After leaving school, Francis became a Christian Brother, teaching for several decades in schools throughout eastern Australia. In the 1980s, he started questioning his vows and was sent for counselling to further discuss his doubts.
It was during these sessions that memories of being abused as a 13-year-old by Brother Ahearn came to the forefront of his mind. ‘I’ve always minimised what happened to me, you know. I’ve always tended to think of it as being low-grade molestation, one-off, all those sorts of terms.’
Francis he didn’t disclose the abuse at the time it occurred because he didn’t have words for it. ‘I didn’t have the confidence to talk about it ... Dad was pretty volatile. He’d come back from the war with war neurosis and he had shock treatment.’ Francis had once seen his father handing out ‘bush justice’ to someone who stole his car, hitting the man repeatedly in the face with a hammer until police arrived and took the man away.
By the 1990s, Francis had left the Christian Brothers and was shocked to discover his brother had also been sexually abused while at the Queensland school. He started connecting with others and found more and more ex-students who had stories of abuse.
The suicide of one of the men was incentive for him to take the matter further. ‘There was something like 27 people … and that prompted me to start [a support group] which was directed primarily at the Catholic Church.’
Francis reported his abuse to Queensland Police, but was told there were no other allegations about Ahearn. ‘They said it was not a great molestation, that’s how they put it.’ However he continued to collate information about other offenders and encouraged the men he knew to take their allegations to police. Many of the Brothers were subsequently charged and sentenced to jail.
Also in the 1990s, Francis wrote to and subsequently met with senior members of the Catholic Church seeking an apology and acknowledgement of the abuse. Ahearn was invited to the meeting and denied everything.
‘Having denied it, he got up from the table, came around and knelt next to me on the corner of the table, and he said, “If I have offended against you, I am truly sorry”. Then he got up and without my permission, hugged me. He didn’t get it.’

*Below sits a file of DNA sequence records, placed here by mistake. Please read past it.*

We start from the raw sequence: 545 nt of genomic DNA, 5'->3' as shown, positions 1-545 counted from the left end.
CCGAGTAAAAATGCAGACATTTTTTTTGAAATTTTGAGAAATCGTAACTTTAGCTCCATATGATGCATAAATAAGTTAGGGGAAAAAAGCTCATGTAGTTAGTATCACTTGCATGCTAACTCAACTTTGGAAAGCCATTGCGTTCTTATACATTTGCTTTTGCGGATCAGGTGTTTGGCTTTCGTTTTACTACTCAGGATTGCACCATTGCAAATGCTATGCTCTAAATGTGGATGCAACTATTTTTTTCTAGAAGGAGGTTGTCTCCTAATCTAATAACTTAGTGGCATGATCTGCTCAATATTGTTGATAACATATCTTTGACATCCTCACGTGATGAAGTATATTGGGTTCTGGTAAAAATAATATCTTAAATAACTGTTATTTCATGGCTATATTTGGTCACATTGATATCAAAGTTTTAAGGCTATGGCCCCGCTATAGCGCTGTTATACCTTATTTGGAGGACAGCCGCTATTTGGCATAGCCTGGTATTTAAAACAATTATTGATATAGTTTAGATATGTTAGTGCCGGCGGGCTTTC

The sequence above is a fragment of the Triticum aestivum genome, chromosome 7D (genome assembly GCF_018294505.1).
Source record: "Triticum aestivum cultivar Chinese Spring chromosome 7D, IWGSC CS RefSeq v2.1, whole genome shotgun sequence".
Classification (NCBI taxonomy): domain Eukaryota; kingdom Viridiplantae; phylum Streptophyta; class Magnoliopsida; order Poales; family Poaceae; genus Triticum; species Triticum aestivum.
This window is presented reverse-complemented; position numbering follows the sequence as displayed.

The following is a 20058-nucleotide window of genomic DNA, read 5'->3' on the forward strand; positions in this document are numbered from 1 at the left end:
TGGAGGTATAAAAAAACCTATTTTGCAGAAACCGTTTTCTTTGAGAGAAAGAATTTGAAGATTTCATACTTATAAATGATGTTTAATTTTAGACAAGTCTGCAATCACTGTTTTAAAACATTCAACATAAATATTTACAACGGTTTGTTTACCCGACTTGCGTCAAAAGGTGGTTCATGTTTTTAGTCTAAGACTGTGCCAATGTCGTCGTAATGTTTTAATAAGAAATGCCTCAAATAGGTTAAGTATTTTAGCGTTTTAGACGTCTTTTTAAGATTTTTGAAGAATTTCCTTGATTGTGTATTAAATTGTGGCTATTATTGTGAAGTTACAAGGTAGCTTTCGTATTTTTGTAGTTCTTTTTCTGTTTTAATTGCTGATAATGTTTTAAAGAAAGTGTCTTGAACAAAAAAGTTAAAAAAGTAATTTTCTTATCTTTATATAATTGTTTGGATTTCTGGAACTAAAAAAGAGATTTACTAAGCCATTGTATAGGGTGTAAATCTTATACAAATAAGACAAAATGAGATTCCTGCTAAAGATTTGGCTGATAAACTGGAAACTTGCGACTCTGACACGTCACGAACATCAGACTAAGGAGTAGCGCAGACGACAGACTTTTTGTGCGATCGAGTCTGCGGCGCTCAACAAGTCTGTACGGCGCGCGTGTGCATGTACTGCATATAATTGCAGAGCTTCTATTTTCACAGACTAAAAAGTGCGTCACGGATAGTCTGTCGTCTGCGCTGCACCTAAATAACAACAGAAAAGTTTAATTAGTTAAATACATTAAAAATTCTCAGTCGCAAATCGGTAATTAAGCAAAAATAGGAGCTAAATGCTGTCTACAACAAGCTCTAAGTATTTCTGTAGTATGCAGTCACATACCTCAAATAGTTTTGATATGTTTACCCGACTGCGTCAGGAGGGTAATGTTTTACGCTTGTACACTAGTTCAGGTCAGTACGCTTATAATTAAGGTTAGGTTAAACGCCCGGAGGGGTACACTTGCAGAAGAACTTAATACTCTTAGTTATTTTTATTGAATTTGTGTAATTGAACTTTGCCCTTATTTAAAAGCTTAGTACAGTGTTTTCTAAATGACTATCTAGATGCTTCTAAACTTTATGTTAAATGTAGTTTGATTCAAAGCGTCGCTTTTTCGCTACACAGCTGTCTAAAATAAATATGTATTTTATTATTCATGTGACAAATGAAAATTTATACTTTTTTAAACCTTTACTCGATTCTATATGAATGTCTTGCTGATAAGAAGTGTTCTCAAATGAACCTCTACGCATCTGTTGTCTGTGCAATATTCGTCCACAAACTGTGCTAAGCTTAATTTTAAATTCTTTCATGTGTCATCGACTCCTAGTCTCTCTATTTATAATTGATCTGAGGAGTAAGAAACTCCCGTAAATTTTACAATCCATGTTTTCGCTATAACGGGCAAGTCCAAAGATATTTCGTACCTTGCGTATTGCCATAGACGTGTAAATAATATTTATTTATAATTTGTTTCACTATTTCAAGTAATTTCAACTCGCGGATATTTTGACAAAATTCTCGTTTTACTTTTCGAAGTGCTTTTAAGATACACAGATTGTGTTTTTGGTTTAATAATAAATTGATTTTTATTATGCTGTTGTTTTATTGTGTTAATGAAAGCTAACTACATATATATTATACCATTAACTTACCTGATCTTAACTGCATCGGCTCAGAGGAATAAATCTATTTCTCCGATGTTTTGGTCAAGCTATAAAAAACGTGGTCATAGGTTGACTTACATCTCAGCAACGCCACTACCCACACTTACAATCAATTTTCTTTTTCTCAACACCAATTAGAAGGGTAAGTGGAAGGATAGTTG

Francis told the Commissioner that he’d received no training on child protection during his time as a Christian Brother. ‘There was no preparation whatsoever for being in an unregulated sort of environment [nor] any direction about what is acceptable behaviour or not.’ Discussions when they occurred tended to focus on ‘the Eve syndrome’ – a warning to Brothers that they needed to be aware of women’s advances towards them. ‘They were people that were very misogynist and very untrusting of women.’
As a Christian Brother, Francis had been aware of the position of authority he held within the community. ‘The parents thought we walked on water. We had enormous power, enormous power.’ He thought any child who talked about Christian Brothers abusing them of kids ‘would have got a beating from their parents’.
Francis wondered if his decision to join the Brothers might have been ‘part of a hostage syndrome type thing’. After leaving the order, he continued to work with the Brothers in a community capacity, advising on the laicizing of offenders. He often found the work discouraging, particularly when a perpetrator was retained and given a job that involved contact with the public.
‘Once you’d been to confession, once you’d had counselling, you go back in.’ He knew of one offender who wasn’t permitted to teach classes, but was given the job of answering the phone. ‘That was the point where you would have gone if you had a complaint against any Christian Brothers.’
In his community services work, Francis was alert to the vulnerability of young people and urged colleagues and other agencies to ensure they implemented and adhered to child-safe practices. He was troubled that in the course of his recent employment as a teacher in a Queensland government service, he was asked to accompany young people to court. This was outside the stated employment role and he thought it put him and the young people at risk. ‘How do you maintain your integrity when the code of practice that you’re required to work by is being deliberately breached?’
He has continued to work in community services. ‘How I’ve managed I think, is by working in the field. But I’ve also been aware that it’s your strength and your weakness. It is your Achilles’ heel. You have an empathy and you have a sixth sense. I know people’s stories before they tell me sometimes, and I think, oh my God, what’s this all about?’
Francis has waited 50 years for the Royal Commission. ‘It’s been a long time coming … Chip away, chip away. It’s the only way, isn’t it, to go forward.’